In August, Table Matters will be launching a series of digital wine guides called Planet of the Grapes by Jason Wilson, award-winning columnist and author of Boozehound. Stay tuned for updates via Twitter and Facebook, and sign up here for sneak peeks and our latest news.
In August, Table Matters will be launching a series of digital wine guides called Planet of the Grapes. Stay tuned for updates.
There are powerful wines and hedonistic wines. There are oaky wines and wines bursting with fruit. There are thrilling wines and profound wines. There are wines with beautifully-designed labels and wines with cute, easy-to-read labels. There are expensive wines and wines you keep in your cellar for decades.
Muscadet is absolutely none of these. MORE
I recently received a sample of a rather eye-catching bottle of wine. Included in the shipment was a news release. It invited me to celebrate the wine’s “bold new label,” which was “sure to grab attention at the next summer barbeque.” It also informed me that the wine was both “fun and unconventional” and that it “reflects the Wild West experimentation of the Paso Robles AVA.”
Few things are lovelier than ending a meal with a spot of cheese. The French have done it for years without any trauma to their collective girth, which suggests that indulging in a morsel or two of cheese after supper, instead of a brownie sundae, just might be better for all of us. In fact, eating cheese at the end of a meal is supposed to be good for your teeth. Thank you, food scientist Harold McGee, for that important dental insight.
For after-dinner inspiration, try ordering a cheese course for dessert next time you go out. The Fountain Restaurant in Philadelphia is famous for its cheese cart, which is wheeled to each table like an elaborate pram; the Gramercy Tavern in Manhattan offers an impeccable assortment which sits, veiled, on a slate in its tavern dining room, so that’s it’s impossible not to steal furtive glances. Cheese after a meal should be so exquisite; it should arouse desire. MORE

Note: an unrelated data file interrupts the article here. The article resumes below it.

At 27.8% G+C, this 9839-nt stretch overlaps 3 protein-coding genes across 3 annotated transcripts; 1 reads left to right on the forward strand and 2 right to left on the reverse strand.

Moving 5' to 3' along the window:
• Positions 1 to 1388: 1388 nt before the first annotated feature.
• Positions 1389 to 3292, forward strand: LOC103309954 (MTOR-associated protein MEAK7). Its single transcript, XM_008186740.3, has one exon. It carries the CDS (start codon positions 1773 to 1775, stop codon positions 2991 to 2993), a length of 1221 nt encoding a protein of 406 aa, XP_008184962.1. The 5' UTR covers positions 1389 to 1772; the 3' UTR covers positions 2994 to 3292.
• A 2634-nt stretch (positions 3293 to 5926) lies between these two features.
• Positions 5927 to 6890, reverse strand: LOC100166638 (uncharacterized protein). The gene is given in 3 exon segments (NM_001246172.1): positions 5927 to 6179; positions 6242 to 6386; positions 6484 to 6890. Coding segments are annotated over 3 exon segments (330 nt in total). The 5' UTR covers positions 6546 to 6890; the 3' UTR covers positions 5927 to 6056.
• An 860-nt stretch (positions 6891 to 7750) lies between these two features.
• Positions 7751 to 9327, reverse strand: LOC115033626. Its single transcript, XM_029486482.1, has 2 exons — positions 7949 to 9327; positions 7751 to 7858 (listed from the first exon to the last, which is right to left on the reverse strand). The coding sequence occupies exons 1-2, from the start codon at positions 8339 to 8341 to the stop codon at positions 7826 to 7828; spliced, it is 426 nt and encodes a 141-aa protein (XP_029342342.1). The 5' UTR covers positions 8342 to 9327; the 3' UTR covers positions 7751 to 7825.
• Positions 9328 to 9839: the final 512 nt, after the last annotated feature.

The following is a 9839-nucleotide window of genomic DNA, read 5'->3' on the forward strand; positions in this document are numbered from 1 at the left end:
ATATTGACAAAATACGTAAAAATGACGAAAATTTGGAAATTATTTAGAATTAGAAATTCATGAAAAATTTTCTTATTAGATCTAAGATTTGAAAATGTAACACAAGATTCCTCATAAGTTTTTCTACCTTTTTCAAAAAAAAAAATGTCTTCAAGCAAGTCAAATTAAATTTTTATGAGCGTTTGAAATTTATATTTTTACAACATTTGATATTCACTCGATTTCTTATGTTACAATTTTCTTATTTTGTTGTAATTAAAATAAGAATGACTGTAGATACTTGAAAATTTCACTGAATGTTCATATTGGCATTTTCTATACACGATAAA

“That just might be the girliest thing I’ve seen you drink all year,” said my friend as I sipped on a vibrant pink glass of rosé at a local wine bar recently. This friend of mine trained in the army, still wears her sturdy combat boots, and doesn’t own makeup — the least “girly” girl I know. When I suggested she try my wine, she refused to let go of the grip she had on her own full glass, which she had ordered from the “Sociable Reds” category on the wine list.
I didn’t understand her hesitation. If she were truly feeling sociable, she would have at least sampled a sip. After all, there’s nothing more friendly and approachable than a chilled glass of pink rosé on a sunny, spring day. “Come on, you’ll like it,” I said. “I promise, you won’t turn into Barbie if you try it.”
“But it looks like Arbor Mist!” she said with a laugh. “Too sweet for me.”
Yes, the Spanish 2011 Celler el Masroig Les Sorts Rosat in my glass was undeniably bright pink in color. And yes, it did look dainty and feminine and flirty. But it was also everything a serious rosé should be — youthful and vivacious, with ripe, bold berry flavors, juicy acidity, and a hint of spiciness. It made me feel good when I drank it — revived and refreshed — and it was far from being too sweet.
“Zut alors!” my host mother sighed, exasperated, as I admitted that afternoon’s encounter with her respected, renowned winemaking neighbor. In typical “who… me?” fashion, I had managed to achieve local infamy in less than five days.
At sixteen, I was as ignorant of their language as of their wine culture when I alighted upon the cherished terroir de la France. And, if life wasn’t already terrifying enough at that tender point, thanks to crippling isolation and loneliness, I almost got myself killed learning about “The Almighty French Grape.”
The first thing I wish I had known before I approached the car rental kiosk: Almost all cars in Europe are manual. The second: European car rental companies don’t really care about silly Americans like me that don’t know how to drive them.
Many young Americans are just like me. I learned how to drive in an automatic car. Five years have passed and I still cannot operate one with a manual transmission. At home, in my good old automatic, this is never an issue. But when I arrived in Europe last fall for a self-guided tour through wine regions in Spain, France, and Italy, my inability to manage a stick shift suddenly became a hindrance. Luckily, one rental company offered a solution to my problem: the Smart Car, which has an automated manual transmission and can be driven in either mode. It was extremely tiny, like a toy car — much smaller than any car I had ever driven. I wondered where exactly I was supposed to put my oversized suitcase. But while it wasn’t the most comfortable ride for a lengthy journey through wine country — certainly not very impressive to roll up to a winery in — the little car took me far.
I am not a patient person. My mother says I’ve been this way from day one — born several weeks early, not willing to wait another minute to be part of the world. During my eighth birthday party, she joked with my aunt about her “frustrated little girl who wished she was turning 28 instead.” And before I even started my freshman year of high school, I eagerly narrowed down which colleges I would apply to years in the future.